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Truth and Compassion Paper

Updated: Jun 6


Leadership during times of trouble

Truth and Compassion


Leading an essential services company


There are many metaphors describing how leadership shines through during a crisis. With

Covid-19 we are experiencing an unprecedented crisis. Throughout history individuals,

families and communities have suffered immense hardships, yet we have always persevered.

Life goes on.


What is interesting is whether leadership is the fulcrum for success. There will always be

leaders, some with skills better suited for managing a crisis. Winston Churchill comes to mind

as the greatest war time Prime Minister, but was not re-elected in the peace time that

followed. Different times require different types of leaders.


As we grapple with the difficulties that this pandemic has created, let us consider how we

approach business. There are two fundamental concepts that I wish to explore: truth and

compassion. This is an approach that may assist organizations and businesses to come to

terms with what they are doing and what they need to do.


Reverting to Winston Churchill, he would allocate a certain amount of time during the

afternoon, to nap and to think. He instructed his team not to disturb him even if the King of

England wanted to speak to him. This ability to take time out and think is an effective tool

during times of crisis. This allocated time is precious, and we must use it wisely.


One of my routines will be to cycle through tasks and rearrange priorities. These priorities can

be reviewed by challenging and thinking through what constitutes fundamental structures of

our business. You can look at the fundamental structures in many different ways. One way I

find useful is to look at truth and compassion as fundamental pillars of a business.


The truth. The Covid-19 pandemic has brought very clear focus on what is essential to our

lives and our economies. Blue sky forecasts and promises of the future do not create wealth.

Businesses must focus on what is essential. Peripheral activities that do not add value to our

lives have fallen away. Sadly, this has meant that businesses are having to let people go. The

truth is that the business didn’t need those activities and those people.


And then how about businesses that have come to a complete halt such as travel and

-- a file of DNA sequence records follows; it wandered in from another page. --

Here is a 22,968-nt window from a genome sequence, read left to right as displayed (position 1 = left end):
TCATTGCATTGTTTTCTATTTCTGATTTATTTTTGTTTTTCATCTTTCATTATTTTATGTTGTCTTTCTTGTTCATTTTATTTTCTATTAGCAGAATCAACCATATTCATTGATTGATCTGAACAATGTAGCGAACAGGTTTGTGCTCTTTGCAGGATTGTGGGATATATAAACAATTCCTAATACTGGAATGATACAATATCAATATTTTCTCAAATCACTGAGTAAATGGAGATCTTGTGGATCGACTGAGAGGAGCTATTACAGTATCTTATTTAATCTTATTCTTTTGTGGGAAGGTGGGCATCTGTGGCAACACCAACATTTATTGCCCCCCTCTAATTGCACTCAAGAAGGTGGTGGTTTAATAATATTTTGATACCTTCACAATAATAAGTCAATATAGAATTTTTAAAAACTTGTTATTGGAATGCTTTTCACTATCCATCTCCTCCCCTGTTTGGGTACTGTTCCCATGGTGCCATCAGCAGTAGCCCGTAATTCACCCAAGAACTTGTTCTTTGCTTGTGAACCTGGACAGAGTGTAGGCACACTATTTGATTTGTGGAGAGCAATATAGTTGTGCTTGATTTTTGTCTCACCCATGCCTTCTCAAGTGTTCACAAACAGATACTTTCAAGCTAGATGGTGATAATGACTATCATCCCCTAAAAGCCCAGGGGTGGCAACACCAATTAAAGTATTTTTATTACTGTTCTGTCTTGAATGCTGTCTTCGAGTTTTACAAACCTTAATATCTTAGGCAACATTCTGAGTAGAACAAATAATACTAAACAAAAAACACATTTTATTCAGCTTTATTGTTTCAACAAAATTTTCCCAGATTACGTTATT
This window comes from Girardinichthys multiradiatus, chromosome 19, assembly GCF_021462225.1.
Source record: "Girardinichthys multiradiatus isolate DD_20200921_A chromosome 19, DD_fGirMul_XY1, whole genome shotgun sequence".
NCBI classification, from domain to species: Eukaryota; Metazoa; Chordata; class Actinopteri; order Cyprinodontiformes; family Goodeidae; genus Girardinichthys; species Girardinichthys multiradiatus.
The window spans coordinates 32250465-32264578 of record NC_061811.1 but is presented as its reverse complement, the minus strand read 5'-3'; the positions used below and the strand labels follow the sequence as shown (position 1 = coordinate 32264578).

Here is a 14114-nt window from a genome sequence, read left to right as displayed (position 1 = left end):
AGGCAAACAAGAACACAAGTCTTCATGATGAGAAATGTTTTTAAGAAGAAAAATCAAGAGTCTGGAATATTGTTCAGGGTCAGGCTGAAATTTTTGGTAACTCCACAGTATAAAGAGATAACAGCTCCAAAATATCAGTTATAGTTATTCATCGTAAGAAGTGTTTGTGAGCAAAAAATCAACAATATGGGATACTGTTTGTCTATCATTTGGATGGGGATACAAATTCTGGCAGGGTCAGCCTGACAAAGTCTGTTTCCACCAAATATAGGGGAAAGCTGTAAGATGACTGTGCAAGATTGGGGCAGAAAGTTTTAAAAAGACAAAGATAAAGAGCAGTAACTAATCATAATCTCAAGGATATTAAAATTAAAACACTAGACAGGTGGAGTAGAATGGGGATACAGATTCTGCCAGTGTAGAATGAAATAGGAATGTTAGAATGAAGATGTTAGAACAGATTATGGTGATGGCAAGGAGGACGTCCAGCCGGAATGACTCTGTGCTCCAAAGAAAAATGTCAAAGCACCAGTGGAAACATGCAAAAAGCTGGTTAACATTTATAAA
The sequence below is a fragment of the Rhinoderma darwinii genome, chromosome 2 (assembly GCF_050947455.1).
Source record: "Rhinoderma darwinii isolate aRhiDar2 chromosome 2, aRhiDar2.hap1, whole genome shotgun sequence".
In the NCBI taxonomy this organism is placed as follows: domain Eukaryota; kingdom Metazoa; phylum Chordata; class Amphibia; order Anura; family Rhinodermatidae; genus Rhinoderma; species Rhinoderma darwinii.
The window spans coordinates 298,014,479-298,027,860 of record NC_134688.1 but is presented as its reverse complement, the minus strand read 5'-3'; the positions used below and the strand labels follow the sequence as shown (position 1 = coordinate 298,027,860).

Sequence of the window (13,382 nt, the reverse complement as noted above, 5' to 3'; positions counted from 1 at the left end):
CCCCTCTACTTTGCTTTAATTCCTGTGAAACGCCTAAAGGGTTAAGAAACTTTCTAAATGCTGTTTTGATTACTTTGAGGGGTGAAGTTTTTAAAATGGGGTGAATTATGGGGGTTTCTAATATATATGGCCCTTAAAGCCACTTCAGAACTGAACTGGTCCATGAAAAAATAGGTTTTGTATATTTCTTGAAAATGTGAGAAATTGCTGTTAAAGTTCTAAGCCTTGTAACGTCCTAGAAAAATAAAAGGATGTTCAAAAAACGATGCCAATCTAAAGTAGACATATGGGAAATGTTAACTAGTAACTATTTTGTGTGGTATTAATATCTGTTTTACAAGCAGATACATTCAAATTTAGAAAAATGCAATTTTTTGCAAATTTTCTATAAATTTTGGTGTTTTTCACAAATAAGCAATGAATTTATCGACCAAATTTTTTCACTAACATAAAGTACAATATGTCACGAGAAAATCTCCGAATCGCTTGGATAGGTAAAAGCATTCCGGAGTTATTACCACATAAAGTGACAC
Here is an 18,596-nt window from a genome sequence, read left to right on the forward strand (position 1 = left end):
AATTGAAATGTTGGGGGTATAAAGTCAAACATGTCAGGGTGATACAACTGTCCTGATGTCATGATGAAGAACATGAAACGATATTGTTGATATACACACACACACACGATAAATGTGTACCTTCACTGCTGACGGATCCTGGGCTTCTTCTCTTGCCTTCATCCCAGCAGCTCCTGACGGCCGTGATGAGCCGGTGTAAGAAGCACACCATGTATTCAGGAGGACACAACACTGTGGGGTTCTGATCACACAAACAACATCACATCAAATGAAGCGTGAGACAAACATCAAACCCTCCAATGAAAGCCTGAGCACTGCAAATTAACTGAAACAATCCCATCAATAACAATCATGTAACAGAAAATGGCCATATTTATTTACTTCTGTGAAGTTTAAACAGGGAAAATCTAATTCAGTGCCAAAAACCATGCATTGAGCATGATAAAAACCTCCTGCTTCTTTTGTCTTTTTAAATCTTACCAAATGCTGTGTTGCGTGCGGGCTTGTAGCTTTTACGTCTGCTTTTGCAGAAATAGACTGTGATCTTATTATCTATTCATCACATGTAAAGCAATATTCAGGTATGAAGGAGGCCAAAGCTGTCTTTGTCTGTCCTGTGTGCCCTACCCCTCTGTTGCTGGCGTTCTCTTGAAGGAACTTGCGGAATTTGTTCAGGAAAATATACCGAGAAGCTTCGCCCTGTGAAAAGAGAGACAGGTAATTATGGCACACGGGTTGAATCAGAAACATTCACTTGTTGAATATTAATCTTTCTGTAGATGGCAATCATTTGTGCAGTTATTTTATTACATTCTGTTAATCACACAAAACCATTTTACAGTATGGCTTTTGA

hospitality? This is where compassion has to balance truth. Compassion allows us to explore

alternatives. Do we really need to have such a diverse remuneration spread between the

lowest paid worker and the highest paid? Could we allow for a better work life balance

instead? Only by allowing compassion can the truth be managed.


This is a good time to review value in a truthful way. Value is not a comparison nor is it

differentiation. So many people measure their worth against what others earn in the market,

not against the value they bring to the organization. The Covid-19 has highlights truth in the

equation – cost to company should be balanced by value brought to the company.

The Covid-19 pandemic has also accelerated the process where businesses have focused on

what they truly are. Kazuo Inamori-san, the founder of Kyocera, steered a discussion I had

with him about a new technology by asking me to define the value of the technology. He was

not interested in how it compared to other technologies, he was interested in how it could

enhance the lives of our customers. Inamori-san focused on creating value and steered away

from seeking competitive advantages. Be truthful about the value you bring and not to be

overly concerned about what others do.


Truth must also be used as a tool to manage our workforce. As we have been forced to create

remote teams and working from home, managers need their employees to be truthful about

how they work. Being truthful to each other. So again, we need to be able to articulate and

measure real value. It is not about how many hours you spend in the office or at your dinner

table at home, it is about delivering value. Teams must deliver outcomes not just working

hours.


We are forced to look at ourselves using truth as the measure. Every day, as these challenges

of safe distancing and lockdowns impact our business we must all appreciate the reality of

the situation and know this, we will prevail. We will persevere and look to ensure that the

fulcrum of leadership leans towards success. This idea was described by Jim Collins in his

bestseller Good to Great as the “Stockdale Paradox”. Only by having faith that we will prevail

and by facing the harsh realities of today we will overcome.


There are many layers of truth and there is truth inside compassion. How we conduct

ourselves in these difficult times and how compassionate we are will determine our legacy.


Charles Reed

Chief Executive Officer

Royal Greyhound Pte Ltd – an essential services company




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